# Integer datatype in C: int, short, long and long long

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Every programming language has in-built types to differentiate between the nature of various data (input or output or intermediate). Integer is a common data type which is widely use in general programming and in scientific computing.

Integer is defined as a number which has no fractional component. Numbers which have a fractional component is known floating point numbers. Despite the fact that floating point numbers can represent numbers accurately, integers have their own place in the world of computing due to:

- Integers consumes significantly less space than Floating point numbers
- Calculations using integers are much faster (over 2 times) due to hardware architecture

In C programming language, integer data is represented by its own datatype known as **int**. It has several variants which differs based on memory consumption includes:

- int
- long
- short
- long long

### Usage

In C, one can define an integer variable as:

```
int main()
{
int a = 1;
short b = 1;
long c = 1;
long long d = 1;
}
```

### Signed and Unsigned version

As the range of numbers determined by a datatype like int is limited and both negative and positive numbers are required, we have two options:

- signed integers: range is equally divided among negative and positive numbers (including 0)
- unsigned integers: range starts from 0 to the upper positive number limit

Hence, unsigned integers are used when:

- negative numbers are not required
- increase the range of positive number by double

One can defined an unsigned integer by placing the keyword **unsigned** before the usual declaration/ initialization like:

```
int main()
{
unsigned int a = 1;
unsigned long b = 1;
}
```

The default declaration is the signed version **signed**.

Hence, there are 8 possible types for integer:

- int
- unsigned int
- short
- unsigned short
- long
- unsigned long
- long long
- unsigned long long

### Format specifier

To print a value in C using printf, one needs to specify the datatype of the data to be printed. The format specifier of each variant of integer datatype is different in C.

For instance, int datatype has %d as the format specifier.

Following code demonstrates the idea:

```
int main()
{
unsigned int a = 1;
int b = 1;
unsigned long c = 1;
long long d = 1;
printf("%u", a);
printf("%d", b);
printf("%lu", c);
printf("%lld", d);
}
```

### Range and memory consumption

One can find the memory consumed by a data type as follows:

```
int main()
{
printf("size of int : %d\n",sizeof(int));
printf("size of signed int : %d\n",sizeof(signed int));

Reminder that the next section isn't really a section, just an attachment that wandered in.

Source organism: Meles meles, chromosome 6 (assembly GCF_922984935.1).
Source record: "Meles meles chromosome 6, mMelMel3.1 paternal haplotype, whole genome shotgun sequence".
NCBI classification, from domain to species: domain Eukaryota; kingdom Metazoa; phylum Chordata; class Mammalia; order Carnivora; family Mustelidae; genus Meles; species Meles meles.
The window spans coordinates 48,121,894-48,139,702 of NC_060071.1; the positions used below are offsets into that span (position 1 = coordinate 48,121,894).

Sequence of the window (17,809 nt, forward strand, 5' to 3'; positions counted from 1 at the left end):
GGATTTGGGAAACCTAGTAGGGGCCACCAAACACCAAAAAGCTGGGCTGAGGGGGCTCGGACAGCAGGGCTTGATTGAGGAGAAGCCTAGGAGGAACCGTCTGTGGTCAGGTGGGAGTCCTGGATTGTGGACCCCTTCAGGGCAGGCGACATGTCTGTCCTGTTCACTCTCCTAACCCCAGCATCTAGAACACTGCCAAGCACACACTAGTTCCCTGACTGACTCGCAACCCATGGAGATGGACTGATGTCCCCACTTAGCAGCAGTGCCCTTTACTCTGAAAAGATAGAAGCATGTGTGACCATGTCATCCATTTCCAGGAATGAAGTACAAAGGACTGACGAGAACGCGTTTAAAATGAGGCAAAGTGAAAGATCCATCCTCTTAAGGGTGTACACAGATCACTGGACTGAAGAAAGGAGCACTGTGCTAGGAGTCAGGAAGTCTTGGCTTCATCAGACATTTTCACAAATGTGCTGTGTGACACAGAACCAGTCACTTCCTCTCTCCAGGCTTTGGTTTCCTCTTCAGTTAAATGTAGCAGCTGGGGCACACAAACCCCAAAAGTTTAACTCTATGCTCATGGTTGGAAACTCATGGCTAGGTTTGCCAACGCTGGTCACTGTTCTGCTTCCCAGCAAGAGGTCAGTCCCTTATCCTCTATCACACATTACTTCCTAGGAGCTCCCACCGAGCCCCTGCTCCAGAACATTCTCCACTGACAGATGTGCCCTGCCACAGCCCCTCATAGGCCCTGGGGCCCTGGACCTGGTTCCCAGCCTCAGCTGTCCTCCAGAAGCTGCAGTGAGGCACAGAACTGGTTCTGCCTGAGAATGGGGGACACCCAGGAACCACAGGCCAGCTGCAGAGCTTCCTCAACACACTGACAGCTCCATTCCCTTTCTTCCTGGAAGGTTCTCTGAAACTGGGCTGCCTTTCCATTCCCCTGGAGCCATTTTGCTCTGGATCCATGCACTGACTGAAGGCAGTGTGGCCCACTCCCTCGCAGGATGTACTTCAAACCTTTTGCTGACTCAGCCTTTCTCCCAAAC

printf("size of unsigned long : %d\n",sizeof(unsigned long));
return 0;
}
```

Ideally, memory consumed by the signed and unsigned variants are the same. It only differs in the range.

If Integer data type int is of 4 bytes, then the range is calculated as follows:

4 bytes = 4 X 8 = 32 bits

Each bit can store 2 values (0 and 1)

Hence, integer data type can hold 2^32 values

In signed version, the most significant bit is reserved for sign. So, 0 denotes positive number and 1 denotes negative number.

Hence

- range of unsigned int is
**0 to 2^32-1** - range of signed int is
**-2^31 to 2^31-1**

The exact value of memory and range depends on the hardware but remains same across several hardware types. Following table summarizes the values:

Data type | Size (in Bytes) | Range | Format specifier |
---|---|---|---|

int | 4 | -2147483648 to 2147483647 | %d |

unsigned int | 4 | 0 to 4294967295 | %u |

short | 2 | -32768 to 32767 | %hd |

unsigned short | 2 | 0 to 65535 | %hu |

long | 8 | -9223372036854775808 to 9223372036854775807 | %ld |

unsigned long | 8 | 0 to 18446744073709551615 | %lu |

long long | 8 | -9223372036854775808 to 9223372036854775807 | %lld |

unsigned long long | 8 | 0 to 18446744073709551615 | %llu |

In some platforms, long long and long refer to the same size but in other platforms, long long can be double the size of long.

In general, the rules are:

- signed and unsigned version will have the same size
- size of int is 4 bytes
- size of short <= size of int
- size of int <= size of long
- size of long <= size of long long

### Integer overflow

As we have seen that each integer datatype has a fixed range beyond which it will fail. In case, a number falls beyond the range of a datatype, then the code will wrap around to give an errorneous result.

Consider the case of int where the range is **-2147483648 to 2147483647**.

Key points to note in case of signed int are:

- The number after 2147483647 is -2147483648.
- The number after -2147483648 is -2147483647
- 2147483648 is represented as -2147483648 as it is wrapped around